Its flourishing textiles industry shows how impoverished North Korea has adapted, with a limited embrace of market reforms, to sanctions since 2006 when it first tested a nuclear device. The industry also shows the extent to which North Korea relies on China as an economic lifeline, even as U.S. President Donald Trump piles pressure on Beijing to do more to rein in its neighbor’s weapons programmes.
Chinese exports to North Korea rose almost 30 percent to $1.67 billion in the first half of the year, largely driven by textile materials and other traditional labour-intensive goods not included on the United Nations embargo list, Chinese customs spokesman Huang Songping told reporters.
Chinese suppliers send fabrics and other raw materials required for manufacturing clothing to North Korean factories across the border where garments are assembled and exported.
- The search for three Marines missing after a MV–22 Osprey crash off Australia’s coast is now a recovery operation. Australia’s military is sending ships and divers to help.
The U.S. military killed a senior al Shabaab commander in southern Somalia.
Venezuela’s chief prosecutor, Luisa Ortega, was removed from office over her investigation of voting irregularities in the constituent assembly election. Venezuela’s government returned opposition leader Leopoldo Lopez to house arrest after taking him to a military prison last week.
Common Core was supposed to improve students’ writing ability, but there’s little evidence that it has helped. That’s prompting educators to rethink how they’re teaching writing:
There is virulent debate about what approach is best. So-called process writing, like the lesson Lyse experienced in Long Island, emphasizes activities like brainstorming, freewriting, journaling about one’s personal experiences and peer-to-peer revision. Adherents worry that focusing too much on grammar or citing sources will stifle the writerly voice and prevent children from falling in love with writing as an activity.
That ideology goes back to the 1930s, when progressive educators began to shift the writing curriculum away from penmanship and spelling and toward diary entries and personal letters as a psychologically liberating activity. Later, in the 1960s and 1970s, this movement took on the language of civil rights, with teachers striving to empower nonwhite and poor children by encouraging them to narrate their own lived experiences.
Dr. Hochman’s strategy is radically different: a return to the basics of sentence construction, from combining fragments to fixing punctuation errors to learning how to deploy the powerful conjunctive adverbs that are common in academic writing but uncommon in speech, words like “therefore” and “nevertheless.” After all, the Snapchat generation may produce more writing than any group of teenagers before it, writing copious text messages and social media posts, but when it comes to the formal writing expected at school and work, they struggle with the mechanics of simple sentences.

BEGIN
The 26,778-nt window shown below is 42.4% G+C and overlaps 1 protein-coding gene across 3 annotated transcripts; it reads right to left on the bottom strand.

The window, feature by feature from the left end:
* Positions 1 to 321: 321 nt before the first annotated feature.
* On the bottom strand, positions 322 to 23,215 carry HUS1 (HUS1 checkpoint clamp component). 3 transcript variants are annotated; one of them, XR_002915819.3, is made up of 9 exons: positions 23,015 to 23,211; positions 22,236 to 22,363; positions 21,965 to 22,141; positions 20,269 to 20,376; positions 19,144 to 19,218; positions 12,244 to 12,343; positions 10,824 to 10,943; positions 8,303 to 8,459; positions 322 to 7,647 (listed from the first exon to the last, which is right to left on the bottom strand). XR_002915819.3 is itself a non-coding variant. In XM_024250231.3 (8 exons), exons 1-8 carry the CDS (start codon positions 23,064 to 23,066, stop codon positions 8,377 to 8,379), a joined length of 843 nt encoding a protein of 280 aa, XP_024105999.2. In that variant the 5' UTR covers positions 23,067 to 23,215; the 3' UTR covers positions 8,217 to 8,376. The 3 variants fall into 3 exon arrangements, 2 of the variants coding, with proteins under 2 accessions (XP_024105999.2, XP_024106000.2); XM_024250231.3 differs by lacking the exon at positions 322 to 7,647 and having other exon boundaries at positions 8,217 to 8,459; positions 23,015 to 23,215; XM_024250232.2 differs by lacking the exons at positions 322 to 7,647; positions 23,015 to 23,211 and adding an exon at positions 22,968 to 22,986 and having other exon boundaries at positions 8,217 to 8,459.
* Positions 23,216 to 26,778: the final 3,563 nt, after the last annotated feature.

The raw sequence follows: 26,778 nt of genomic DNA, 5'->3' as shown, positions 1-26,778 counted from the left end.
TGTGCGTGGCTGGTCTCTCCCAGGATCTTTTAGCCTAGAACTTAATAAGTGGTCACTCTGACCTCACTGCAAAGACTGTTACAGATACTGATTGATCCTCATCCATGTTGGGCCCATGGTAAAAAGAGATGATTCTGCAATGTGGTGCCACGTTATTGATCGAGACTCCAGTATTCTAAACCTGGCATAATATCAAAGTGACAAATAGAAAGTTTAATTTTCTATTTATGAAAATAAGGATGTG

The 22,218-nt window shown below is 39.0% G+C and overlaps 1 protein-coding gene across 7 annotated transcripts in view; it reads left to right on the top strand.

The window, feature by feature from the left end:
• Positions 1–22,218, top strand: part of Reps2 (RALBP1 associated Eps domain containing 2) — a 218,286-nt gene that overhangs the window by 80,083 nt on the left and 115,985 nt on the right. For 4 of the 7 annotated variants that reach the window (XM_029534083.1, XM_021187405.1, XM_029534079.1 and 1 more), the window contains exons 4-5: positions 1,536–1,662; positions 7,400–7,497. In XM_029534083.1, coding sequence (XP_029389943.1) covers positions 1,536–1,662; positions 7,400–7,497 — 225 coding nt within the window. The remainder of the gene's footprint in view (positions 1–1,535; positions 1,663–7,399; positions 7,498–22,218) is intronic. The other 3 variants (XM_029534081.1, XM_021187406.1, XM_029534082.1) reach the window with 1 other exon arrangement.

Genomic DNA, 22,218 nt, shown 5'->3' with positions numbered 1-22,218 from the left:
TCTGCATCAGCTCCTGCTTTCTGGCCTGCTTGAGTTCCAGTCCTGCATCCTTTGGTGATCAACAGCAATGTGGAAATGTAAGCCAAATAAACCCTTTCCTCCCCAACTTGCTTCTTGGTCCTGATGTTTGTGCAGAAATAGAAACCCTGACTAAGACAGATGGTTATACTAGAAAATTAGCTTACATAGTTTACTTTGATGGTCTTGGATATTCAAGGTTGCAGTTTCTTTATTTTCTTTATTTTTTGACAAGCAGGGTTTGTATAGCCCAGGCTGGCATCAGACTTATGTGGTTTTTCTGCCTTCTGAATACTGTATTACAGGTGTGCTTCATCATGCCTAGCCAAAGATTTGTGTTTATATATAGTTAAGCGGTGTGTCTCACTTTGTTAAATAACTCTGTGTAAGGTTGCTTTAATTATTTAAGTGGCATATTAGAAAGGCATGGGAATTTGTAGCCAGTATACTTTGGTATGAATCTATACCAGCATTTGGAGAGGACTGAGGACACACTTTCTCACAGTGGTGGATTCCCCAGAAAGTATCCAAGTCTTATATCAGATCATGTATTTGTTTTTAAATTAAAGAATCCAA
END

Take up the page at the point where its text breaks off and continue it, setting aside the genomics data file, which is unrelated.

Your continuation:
- The latest version of the Senate’s health insurance bill contains hand-outs for states intended to persuade the senators from those states to vote for the bill. Here’s an example intended to buy off Lisa Murkowski:
Section 106 of the bill includes new language—page 13, lines 4 through 13, and page 18, line 12 through page 19, line 4—dedicating one percent of the new Stability Fund dollars to “each state where the cost of insurance premiums are at least 75 percent higher than the national average.” As a Bloomberg story noted, this provision currently applies only to Alaska, and could result in $1.32 billion in Stability Fund dollars automatically being directed to Alaska.
- A federal district court judge in Hawaii again took it upon himself (again) to re-write parts of Donald Trump’s “travel ban” executive order.
American and Somali special forces troops killed several al Shabaab fighters during a raid in southern Somalia.
Three gunmen killed two Israeli police officers on Temple Mount in Jerusalem. The gunmen, who were Arab citizens of Israel, were killed by other police officers.
An Egyptian man stabbed two German tourists to death and wounded four others at Red Sea resorts. Three gunmen on a motorcycle killed five Egyptian policemen at a security checkpoint south of Cairo.
A high ranking member of Iran’s Revolutionary Guard Corps (IRGC), Seyed Mohsen Dehnavi, was caught trying to enter the U.S. while posing as a cancer researcher. Dehnavi was deported back to Iran.
“Here are the facts: Mr. Dehnavi is a high-ranking member of IRGC’s Basij, has been involved in the IRGC’s military research programs, has played a key role in oppressing dissidents, and Iran’s Supreme Leader has given him his own keffiyeh as a gift,” Saeed Ghasseminejad, a prominent Iranian dissident and regional expert at the Foundation for Defense of Democracies told the Free Beacon.
Other media outlets have independently identified Dehnavi as a top Basij member who was involved in efforts to suppress dissident and reformist voices in Iran.